Key exchange protocols allow two parties at remote locations to compute a shared secret key. The common security notions for such protocols are secrecy and authenticity, but many widely deployed protocols and standards name another property, called key confirmation, as a major design goal. This property should guarantee that a party in the key exchange protocol is assured that another party also holds the shared key. Remarkably, while secrecy and authenticity definitions have been studied extensively, key confirmation has been treated rather informally so far. In this work, we provide the first rigorous formalization of key confirmation, leveraging the game-based security framework well-established for secrecy and authentication notions for key exchange. We define two flavors of key confirmation, full and almost-full key confirmation, taking into account the inevitable asymmetry of the roles of the parties with respect to the transmission of the final protocol message. These notions capture the strongest level of key confirmation reasonably expectable for the two communication partners of the key exchange. We demonstrate the benefits of having precise security definitions for key-confirmation by applying them to the next version of the Transport Layer Security (TLS) protocol, version 1.3, currently developed by the Internet Engineering Task Force (IETF). Our analysis shows that the full handshake as specified in the TLS 1.3 draft draft-ietf-tls-tls13-10 achieves desirable notions of key confirmation for both clients and servers. While key confirmation is generally understood and in the TLS 1.3 draft described as being obtained from the Finished messages exchanged, interestingly we can show that the full TLS 1.3 handshake provides key confirmation even without those messages, shedding a formal light on the security properties different handshake messages entail. We further demonstrate the usefulness of rigorous definition by revisiting a folklore approach to establish key confirmation (as discussed for example in SP 800-56A of NIST). We provide a formalization as a generic protocol transformation and show that the resulting protocols enjoy strong key confirmation guarantees, thus confirming its beneficial use in both theoretical and practical protocol designs.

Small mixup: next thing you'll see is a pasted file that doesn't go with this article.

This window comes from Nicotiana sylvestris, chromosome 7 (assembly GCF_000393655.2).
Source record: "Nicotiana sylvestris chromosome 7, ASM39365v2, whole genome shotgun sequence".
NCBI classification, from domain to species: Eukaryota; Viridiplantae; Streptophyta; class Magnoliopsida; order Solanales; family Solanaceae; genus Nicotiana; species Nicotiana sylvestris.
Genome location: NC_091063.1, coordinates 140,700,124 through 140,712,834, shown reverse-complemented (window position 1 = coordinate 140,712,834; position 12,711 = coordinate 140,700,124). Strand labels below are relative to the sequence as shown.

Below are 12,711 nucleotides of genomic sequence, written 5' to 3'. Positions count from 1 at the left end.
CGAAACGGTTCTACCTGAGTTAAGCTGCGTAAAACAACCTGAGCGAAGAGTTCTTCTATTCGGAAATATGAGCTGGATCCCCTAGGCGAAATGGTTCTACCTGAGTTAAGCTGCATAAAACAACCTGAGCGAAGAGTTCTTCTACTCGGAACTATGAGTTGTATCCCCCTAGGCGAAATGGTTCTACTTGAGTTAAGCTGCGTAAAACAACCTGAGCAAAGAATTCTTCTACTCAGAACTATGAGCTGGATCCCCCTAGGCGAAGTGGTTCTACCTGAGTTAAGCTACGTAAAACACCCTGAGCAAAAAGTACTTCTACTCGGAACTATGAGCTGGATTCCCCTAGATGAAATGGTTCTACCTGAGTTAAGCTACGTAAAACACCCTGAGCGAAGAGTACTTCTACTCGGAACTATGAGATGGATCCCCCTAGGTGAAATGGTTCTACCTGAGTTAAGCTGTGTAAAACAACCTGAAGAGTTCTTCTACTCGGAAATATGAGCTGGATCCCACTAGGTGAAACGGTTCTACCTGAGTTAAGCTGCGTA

|Name||2016 IEEE Symposium on Security and Privacy (SP)|
|Publisher||Institute of Electrical and Electronics Engineers (IEEE)|